Science to play key role in response to new challenges in mineral nutritionPublished Thursday, 25th August 2016
The industry must adopt a science-based approach to re-evaluating nutrition strategies, particularly in light of proposed European Union limits on Zinc and Copper in animal feed, according to AB Vista.
The call comes after the European Food Safety Authority (EFSA) proposed reducing the level of copper from 170mg/kg to 25mg/kg in piglets, in order to limit excess minerals in animal manure. Limits to zinc are also being proposed.
Juan Ignacio Fernández, Sales Director West & South Europe, AB Vista, says the proposed new limits signal that environmental concerns remain a priority in the EU and other markets. He adds that if these proposals are implemented, the industry must find a way to maintain efficient and high-quality animal production.
“It is clear that we need to examine our feed and nutrition strategies to ensure we can address environmental concerns, and meet the needs of the production chain. This is an important balance to address – particularly because lowering the trace element levels in isolation could impact animal health and productivity.”
In achieving this balance, the latest scientific research – particularly in respect of the role of phytate and its interactions with trace element absorption – should not be underestimated, he adds.
“Interestingly, EFSA acknowledged that the inclusion of the feed enzyme phytase in swine diets increases the availability of zinc in some feedstuffs.”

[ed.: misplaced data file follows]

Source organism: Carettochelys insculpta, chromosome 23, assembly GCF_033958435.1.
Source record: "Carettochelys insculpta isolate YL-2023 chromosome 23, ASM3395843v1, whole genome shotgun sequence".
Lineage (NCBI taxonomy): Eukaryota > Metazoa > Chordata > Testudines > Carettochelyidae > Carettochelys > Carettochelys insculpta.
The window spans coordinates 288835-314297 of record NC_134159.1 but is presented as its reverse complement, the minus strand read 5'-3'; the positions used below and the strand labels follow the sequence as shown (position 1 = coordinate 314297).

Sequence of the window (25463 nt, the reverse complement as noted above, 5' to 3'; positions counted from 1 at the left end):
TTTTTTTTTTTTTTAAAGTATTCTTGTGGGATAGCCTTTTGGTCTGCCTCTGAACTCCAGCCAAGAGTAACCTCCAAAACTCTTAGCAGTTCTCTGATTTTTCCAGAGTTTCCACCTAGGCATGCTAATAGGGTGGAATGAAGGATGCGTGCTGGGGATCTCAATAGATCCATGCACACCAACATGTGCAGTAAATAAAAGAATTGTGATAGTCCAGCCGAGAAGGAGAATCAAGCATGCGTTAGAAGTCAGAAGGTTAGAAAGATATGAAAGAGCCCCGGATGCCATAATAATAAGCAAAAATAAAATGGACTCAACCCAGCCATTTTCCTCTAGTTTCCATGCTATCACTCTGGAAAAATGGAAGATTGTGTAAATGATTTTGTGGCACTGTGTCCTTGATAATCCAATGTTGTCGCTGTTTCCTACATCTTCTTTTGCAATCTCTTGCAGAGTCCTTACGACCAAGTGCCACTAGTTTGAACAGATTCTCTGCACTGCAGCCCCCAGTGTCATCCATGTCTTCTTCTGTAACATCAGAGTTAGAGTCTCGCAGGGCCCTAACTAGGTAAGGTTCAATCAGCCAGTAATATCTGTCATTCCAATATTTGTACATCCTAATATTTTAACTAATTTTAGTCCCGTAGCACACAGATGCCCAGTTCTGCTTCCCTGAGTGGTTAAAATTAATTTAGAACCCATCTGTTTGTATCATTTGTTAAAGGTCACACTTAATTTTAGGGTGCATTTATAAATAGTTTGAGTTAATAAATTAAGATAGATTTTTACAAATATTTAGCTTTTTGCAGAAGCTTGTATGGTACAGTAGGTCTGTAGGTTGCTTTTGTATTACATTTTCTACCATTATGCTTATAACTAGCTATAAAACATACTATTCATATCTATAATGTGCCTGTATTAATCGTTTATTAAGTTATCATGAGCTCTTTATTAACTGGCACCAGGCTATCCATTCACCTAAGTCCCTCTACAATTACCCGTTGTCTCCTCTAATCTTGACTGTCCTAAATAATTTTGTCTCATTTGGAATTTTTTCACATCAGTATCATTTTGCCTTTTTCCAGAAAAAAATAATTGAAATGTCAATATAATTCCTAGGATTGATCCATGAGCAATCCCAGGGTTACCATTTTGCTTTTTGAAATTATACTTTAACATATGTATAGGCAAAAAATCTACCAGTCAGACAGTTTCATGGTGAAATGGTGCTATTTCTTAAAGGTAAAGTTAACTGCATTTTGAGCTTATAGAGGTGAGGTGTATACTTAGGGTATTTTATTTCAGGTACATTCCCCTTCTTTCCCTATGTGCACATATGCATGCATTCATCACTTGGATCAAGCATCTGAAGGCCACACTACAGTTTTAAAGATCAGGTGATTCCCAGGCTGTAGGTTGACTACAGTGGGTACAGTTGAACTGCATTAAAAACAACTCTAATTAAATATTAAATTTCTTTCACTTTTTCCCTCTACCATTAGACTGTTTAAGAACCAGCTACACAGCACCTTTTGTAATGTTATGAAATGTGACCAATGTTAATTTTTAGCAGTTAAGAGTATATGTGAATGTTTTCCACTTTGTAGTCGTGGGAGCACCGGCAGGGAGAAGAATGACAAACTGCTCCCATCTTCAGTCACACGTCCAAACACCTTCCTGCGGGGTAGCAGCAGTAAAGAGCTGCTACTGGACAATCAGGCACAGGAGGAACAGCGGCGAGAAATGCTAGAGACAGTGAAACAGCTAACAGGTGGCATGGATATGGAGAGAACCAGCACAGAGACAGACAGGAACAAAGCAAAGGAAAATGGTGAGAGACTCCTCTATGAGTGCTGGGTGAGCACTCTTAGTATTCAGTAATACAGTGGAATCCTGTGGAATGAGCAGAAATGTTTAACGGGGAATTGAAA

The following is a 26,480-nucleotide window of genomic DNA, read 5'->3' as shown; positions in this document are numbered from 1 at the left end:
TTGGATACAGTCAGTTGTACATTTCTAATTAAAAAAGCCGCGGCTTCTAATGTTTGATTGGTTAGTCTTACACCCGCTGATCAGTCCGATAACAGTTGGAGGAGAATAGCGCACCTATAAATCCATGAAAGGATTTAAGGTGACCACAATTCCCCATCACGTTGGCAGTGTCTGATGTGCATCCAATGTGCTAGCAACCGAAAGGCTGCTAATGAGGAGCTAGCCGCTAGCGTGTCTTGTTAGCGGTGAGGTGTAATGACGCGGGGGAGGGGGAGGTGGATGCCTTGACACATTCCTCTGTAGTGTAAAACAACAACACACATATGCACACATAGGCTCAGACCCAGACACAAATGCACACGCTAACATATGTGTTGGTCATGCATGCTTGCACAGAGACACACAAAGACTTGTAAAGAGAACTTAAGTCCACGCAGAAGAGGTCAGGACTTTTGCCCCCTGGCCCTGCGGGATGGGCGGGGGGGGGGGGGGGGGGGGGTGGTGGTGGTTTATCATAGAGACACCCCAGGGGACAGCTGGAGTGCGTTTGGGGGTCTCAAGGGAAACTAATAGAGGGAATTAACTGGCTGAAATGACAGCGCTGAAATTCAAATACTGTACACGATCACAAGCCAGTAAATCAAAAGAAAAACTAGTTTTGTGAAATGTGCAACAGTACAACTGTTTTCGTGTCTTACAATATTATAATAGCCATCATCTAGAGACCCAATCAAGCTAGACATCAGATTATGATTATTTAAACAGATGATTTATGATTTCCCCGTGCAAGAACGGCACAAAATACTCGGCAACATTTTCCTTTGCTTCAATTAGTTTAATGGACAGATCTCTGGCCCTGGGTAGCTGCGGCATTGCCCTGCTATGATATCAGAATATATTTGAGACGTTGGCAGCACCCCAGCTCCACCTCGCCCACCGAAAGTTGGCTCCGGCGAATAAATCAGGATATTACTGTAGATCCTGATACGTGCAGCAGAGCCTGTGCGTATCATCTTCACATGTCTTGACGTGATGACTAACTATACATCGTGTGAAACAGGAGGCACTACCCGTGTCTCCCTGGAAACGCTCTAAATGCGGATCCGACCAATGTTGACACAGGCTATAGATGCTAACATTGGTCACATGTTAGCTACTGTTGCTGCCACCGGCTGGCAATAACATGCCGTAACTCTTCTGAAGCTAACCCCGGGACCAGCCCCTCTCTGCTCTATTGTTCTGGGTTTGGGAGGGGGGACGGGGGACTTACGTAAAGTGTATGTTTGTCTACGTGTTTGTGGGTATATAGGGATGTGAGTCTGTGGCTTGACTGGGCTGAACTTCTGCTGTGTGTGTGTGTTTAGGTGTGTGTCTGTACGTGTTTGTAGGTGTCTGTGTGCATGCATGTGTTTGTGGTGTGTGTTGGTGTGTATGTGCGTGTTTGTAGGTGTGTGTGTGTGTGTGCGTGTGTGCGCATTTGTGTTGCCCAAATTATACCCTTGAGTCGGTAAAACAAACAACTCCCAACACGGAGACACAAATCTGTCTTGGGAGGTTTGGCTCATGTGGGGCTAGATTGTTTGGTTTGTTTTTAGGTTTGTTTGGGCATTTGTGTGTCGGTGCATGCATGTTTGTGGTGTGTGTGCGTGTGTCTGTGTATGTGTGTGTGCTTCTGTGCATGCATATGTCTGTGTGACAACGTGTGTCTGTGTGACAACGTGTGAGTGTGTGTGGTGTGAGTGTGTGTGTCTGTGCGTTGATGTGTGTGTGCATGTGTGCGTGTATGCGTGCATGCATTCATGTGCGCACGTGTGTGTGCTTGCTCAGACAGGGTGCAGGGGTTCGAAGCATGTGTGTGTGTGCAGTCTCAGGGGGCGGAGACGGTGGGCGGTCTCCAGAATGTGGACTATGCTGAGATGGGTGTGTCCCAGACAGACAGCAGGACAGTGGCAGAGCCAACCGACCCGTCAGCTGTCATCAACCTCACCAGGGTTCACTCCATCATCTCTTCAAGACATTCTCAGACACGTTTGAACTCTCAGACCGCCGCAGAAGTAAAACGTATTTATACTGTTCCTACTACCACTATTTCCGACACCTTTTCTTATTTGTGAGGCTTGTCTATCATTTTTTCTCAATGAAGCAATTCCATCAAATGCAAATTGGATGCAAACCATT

Mr Fernández hopes one such opportunity to discuss recent scientific developments in this area is at the upcoming International Phytate Summit (IPS3). Convened by two academic institutions (University of Illinois and the Centre of Excellence for Poultry Science at the University of Arkansas) and AB Vista, the summit will bring together a group of experts on phytate.
With a theme of The Value Chain of Phytate Destruction, the summit, to be held in the US in November 2016, aims to advance the scientific understanding of phytate, and the complex and varied role it plays in nutrition.
“Our understanding of feed ingredients and animal digestion and biology has increased considerably in the past few years, and it’s important that such academic advancement is translated into innovative real-world solutions.”
Mr Fernández says the summit will combine the latest academic research with specific trends and approaches to feed formulation.
“The IPS3 agenda and discussions will focus on strategies for formulating with minerals in the presence of phytate, with the aim of understanding how phytate nutrition can influence the economics of animal production.”
Of particular interest to European producers, Patrick Schlegel of Agroscope, Switzerland will be presenting on ‘The role of phytate in formulating diets for trace minerals’, he added.
IPS3 is a closed academic event, however follow-up meetings will be held in different regions throughout 2017.
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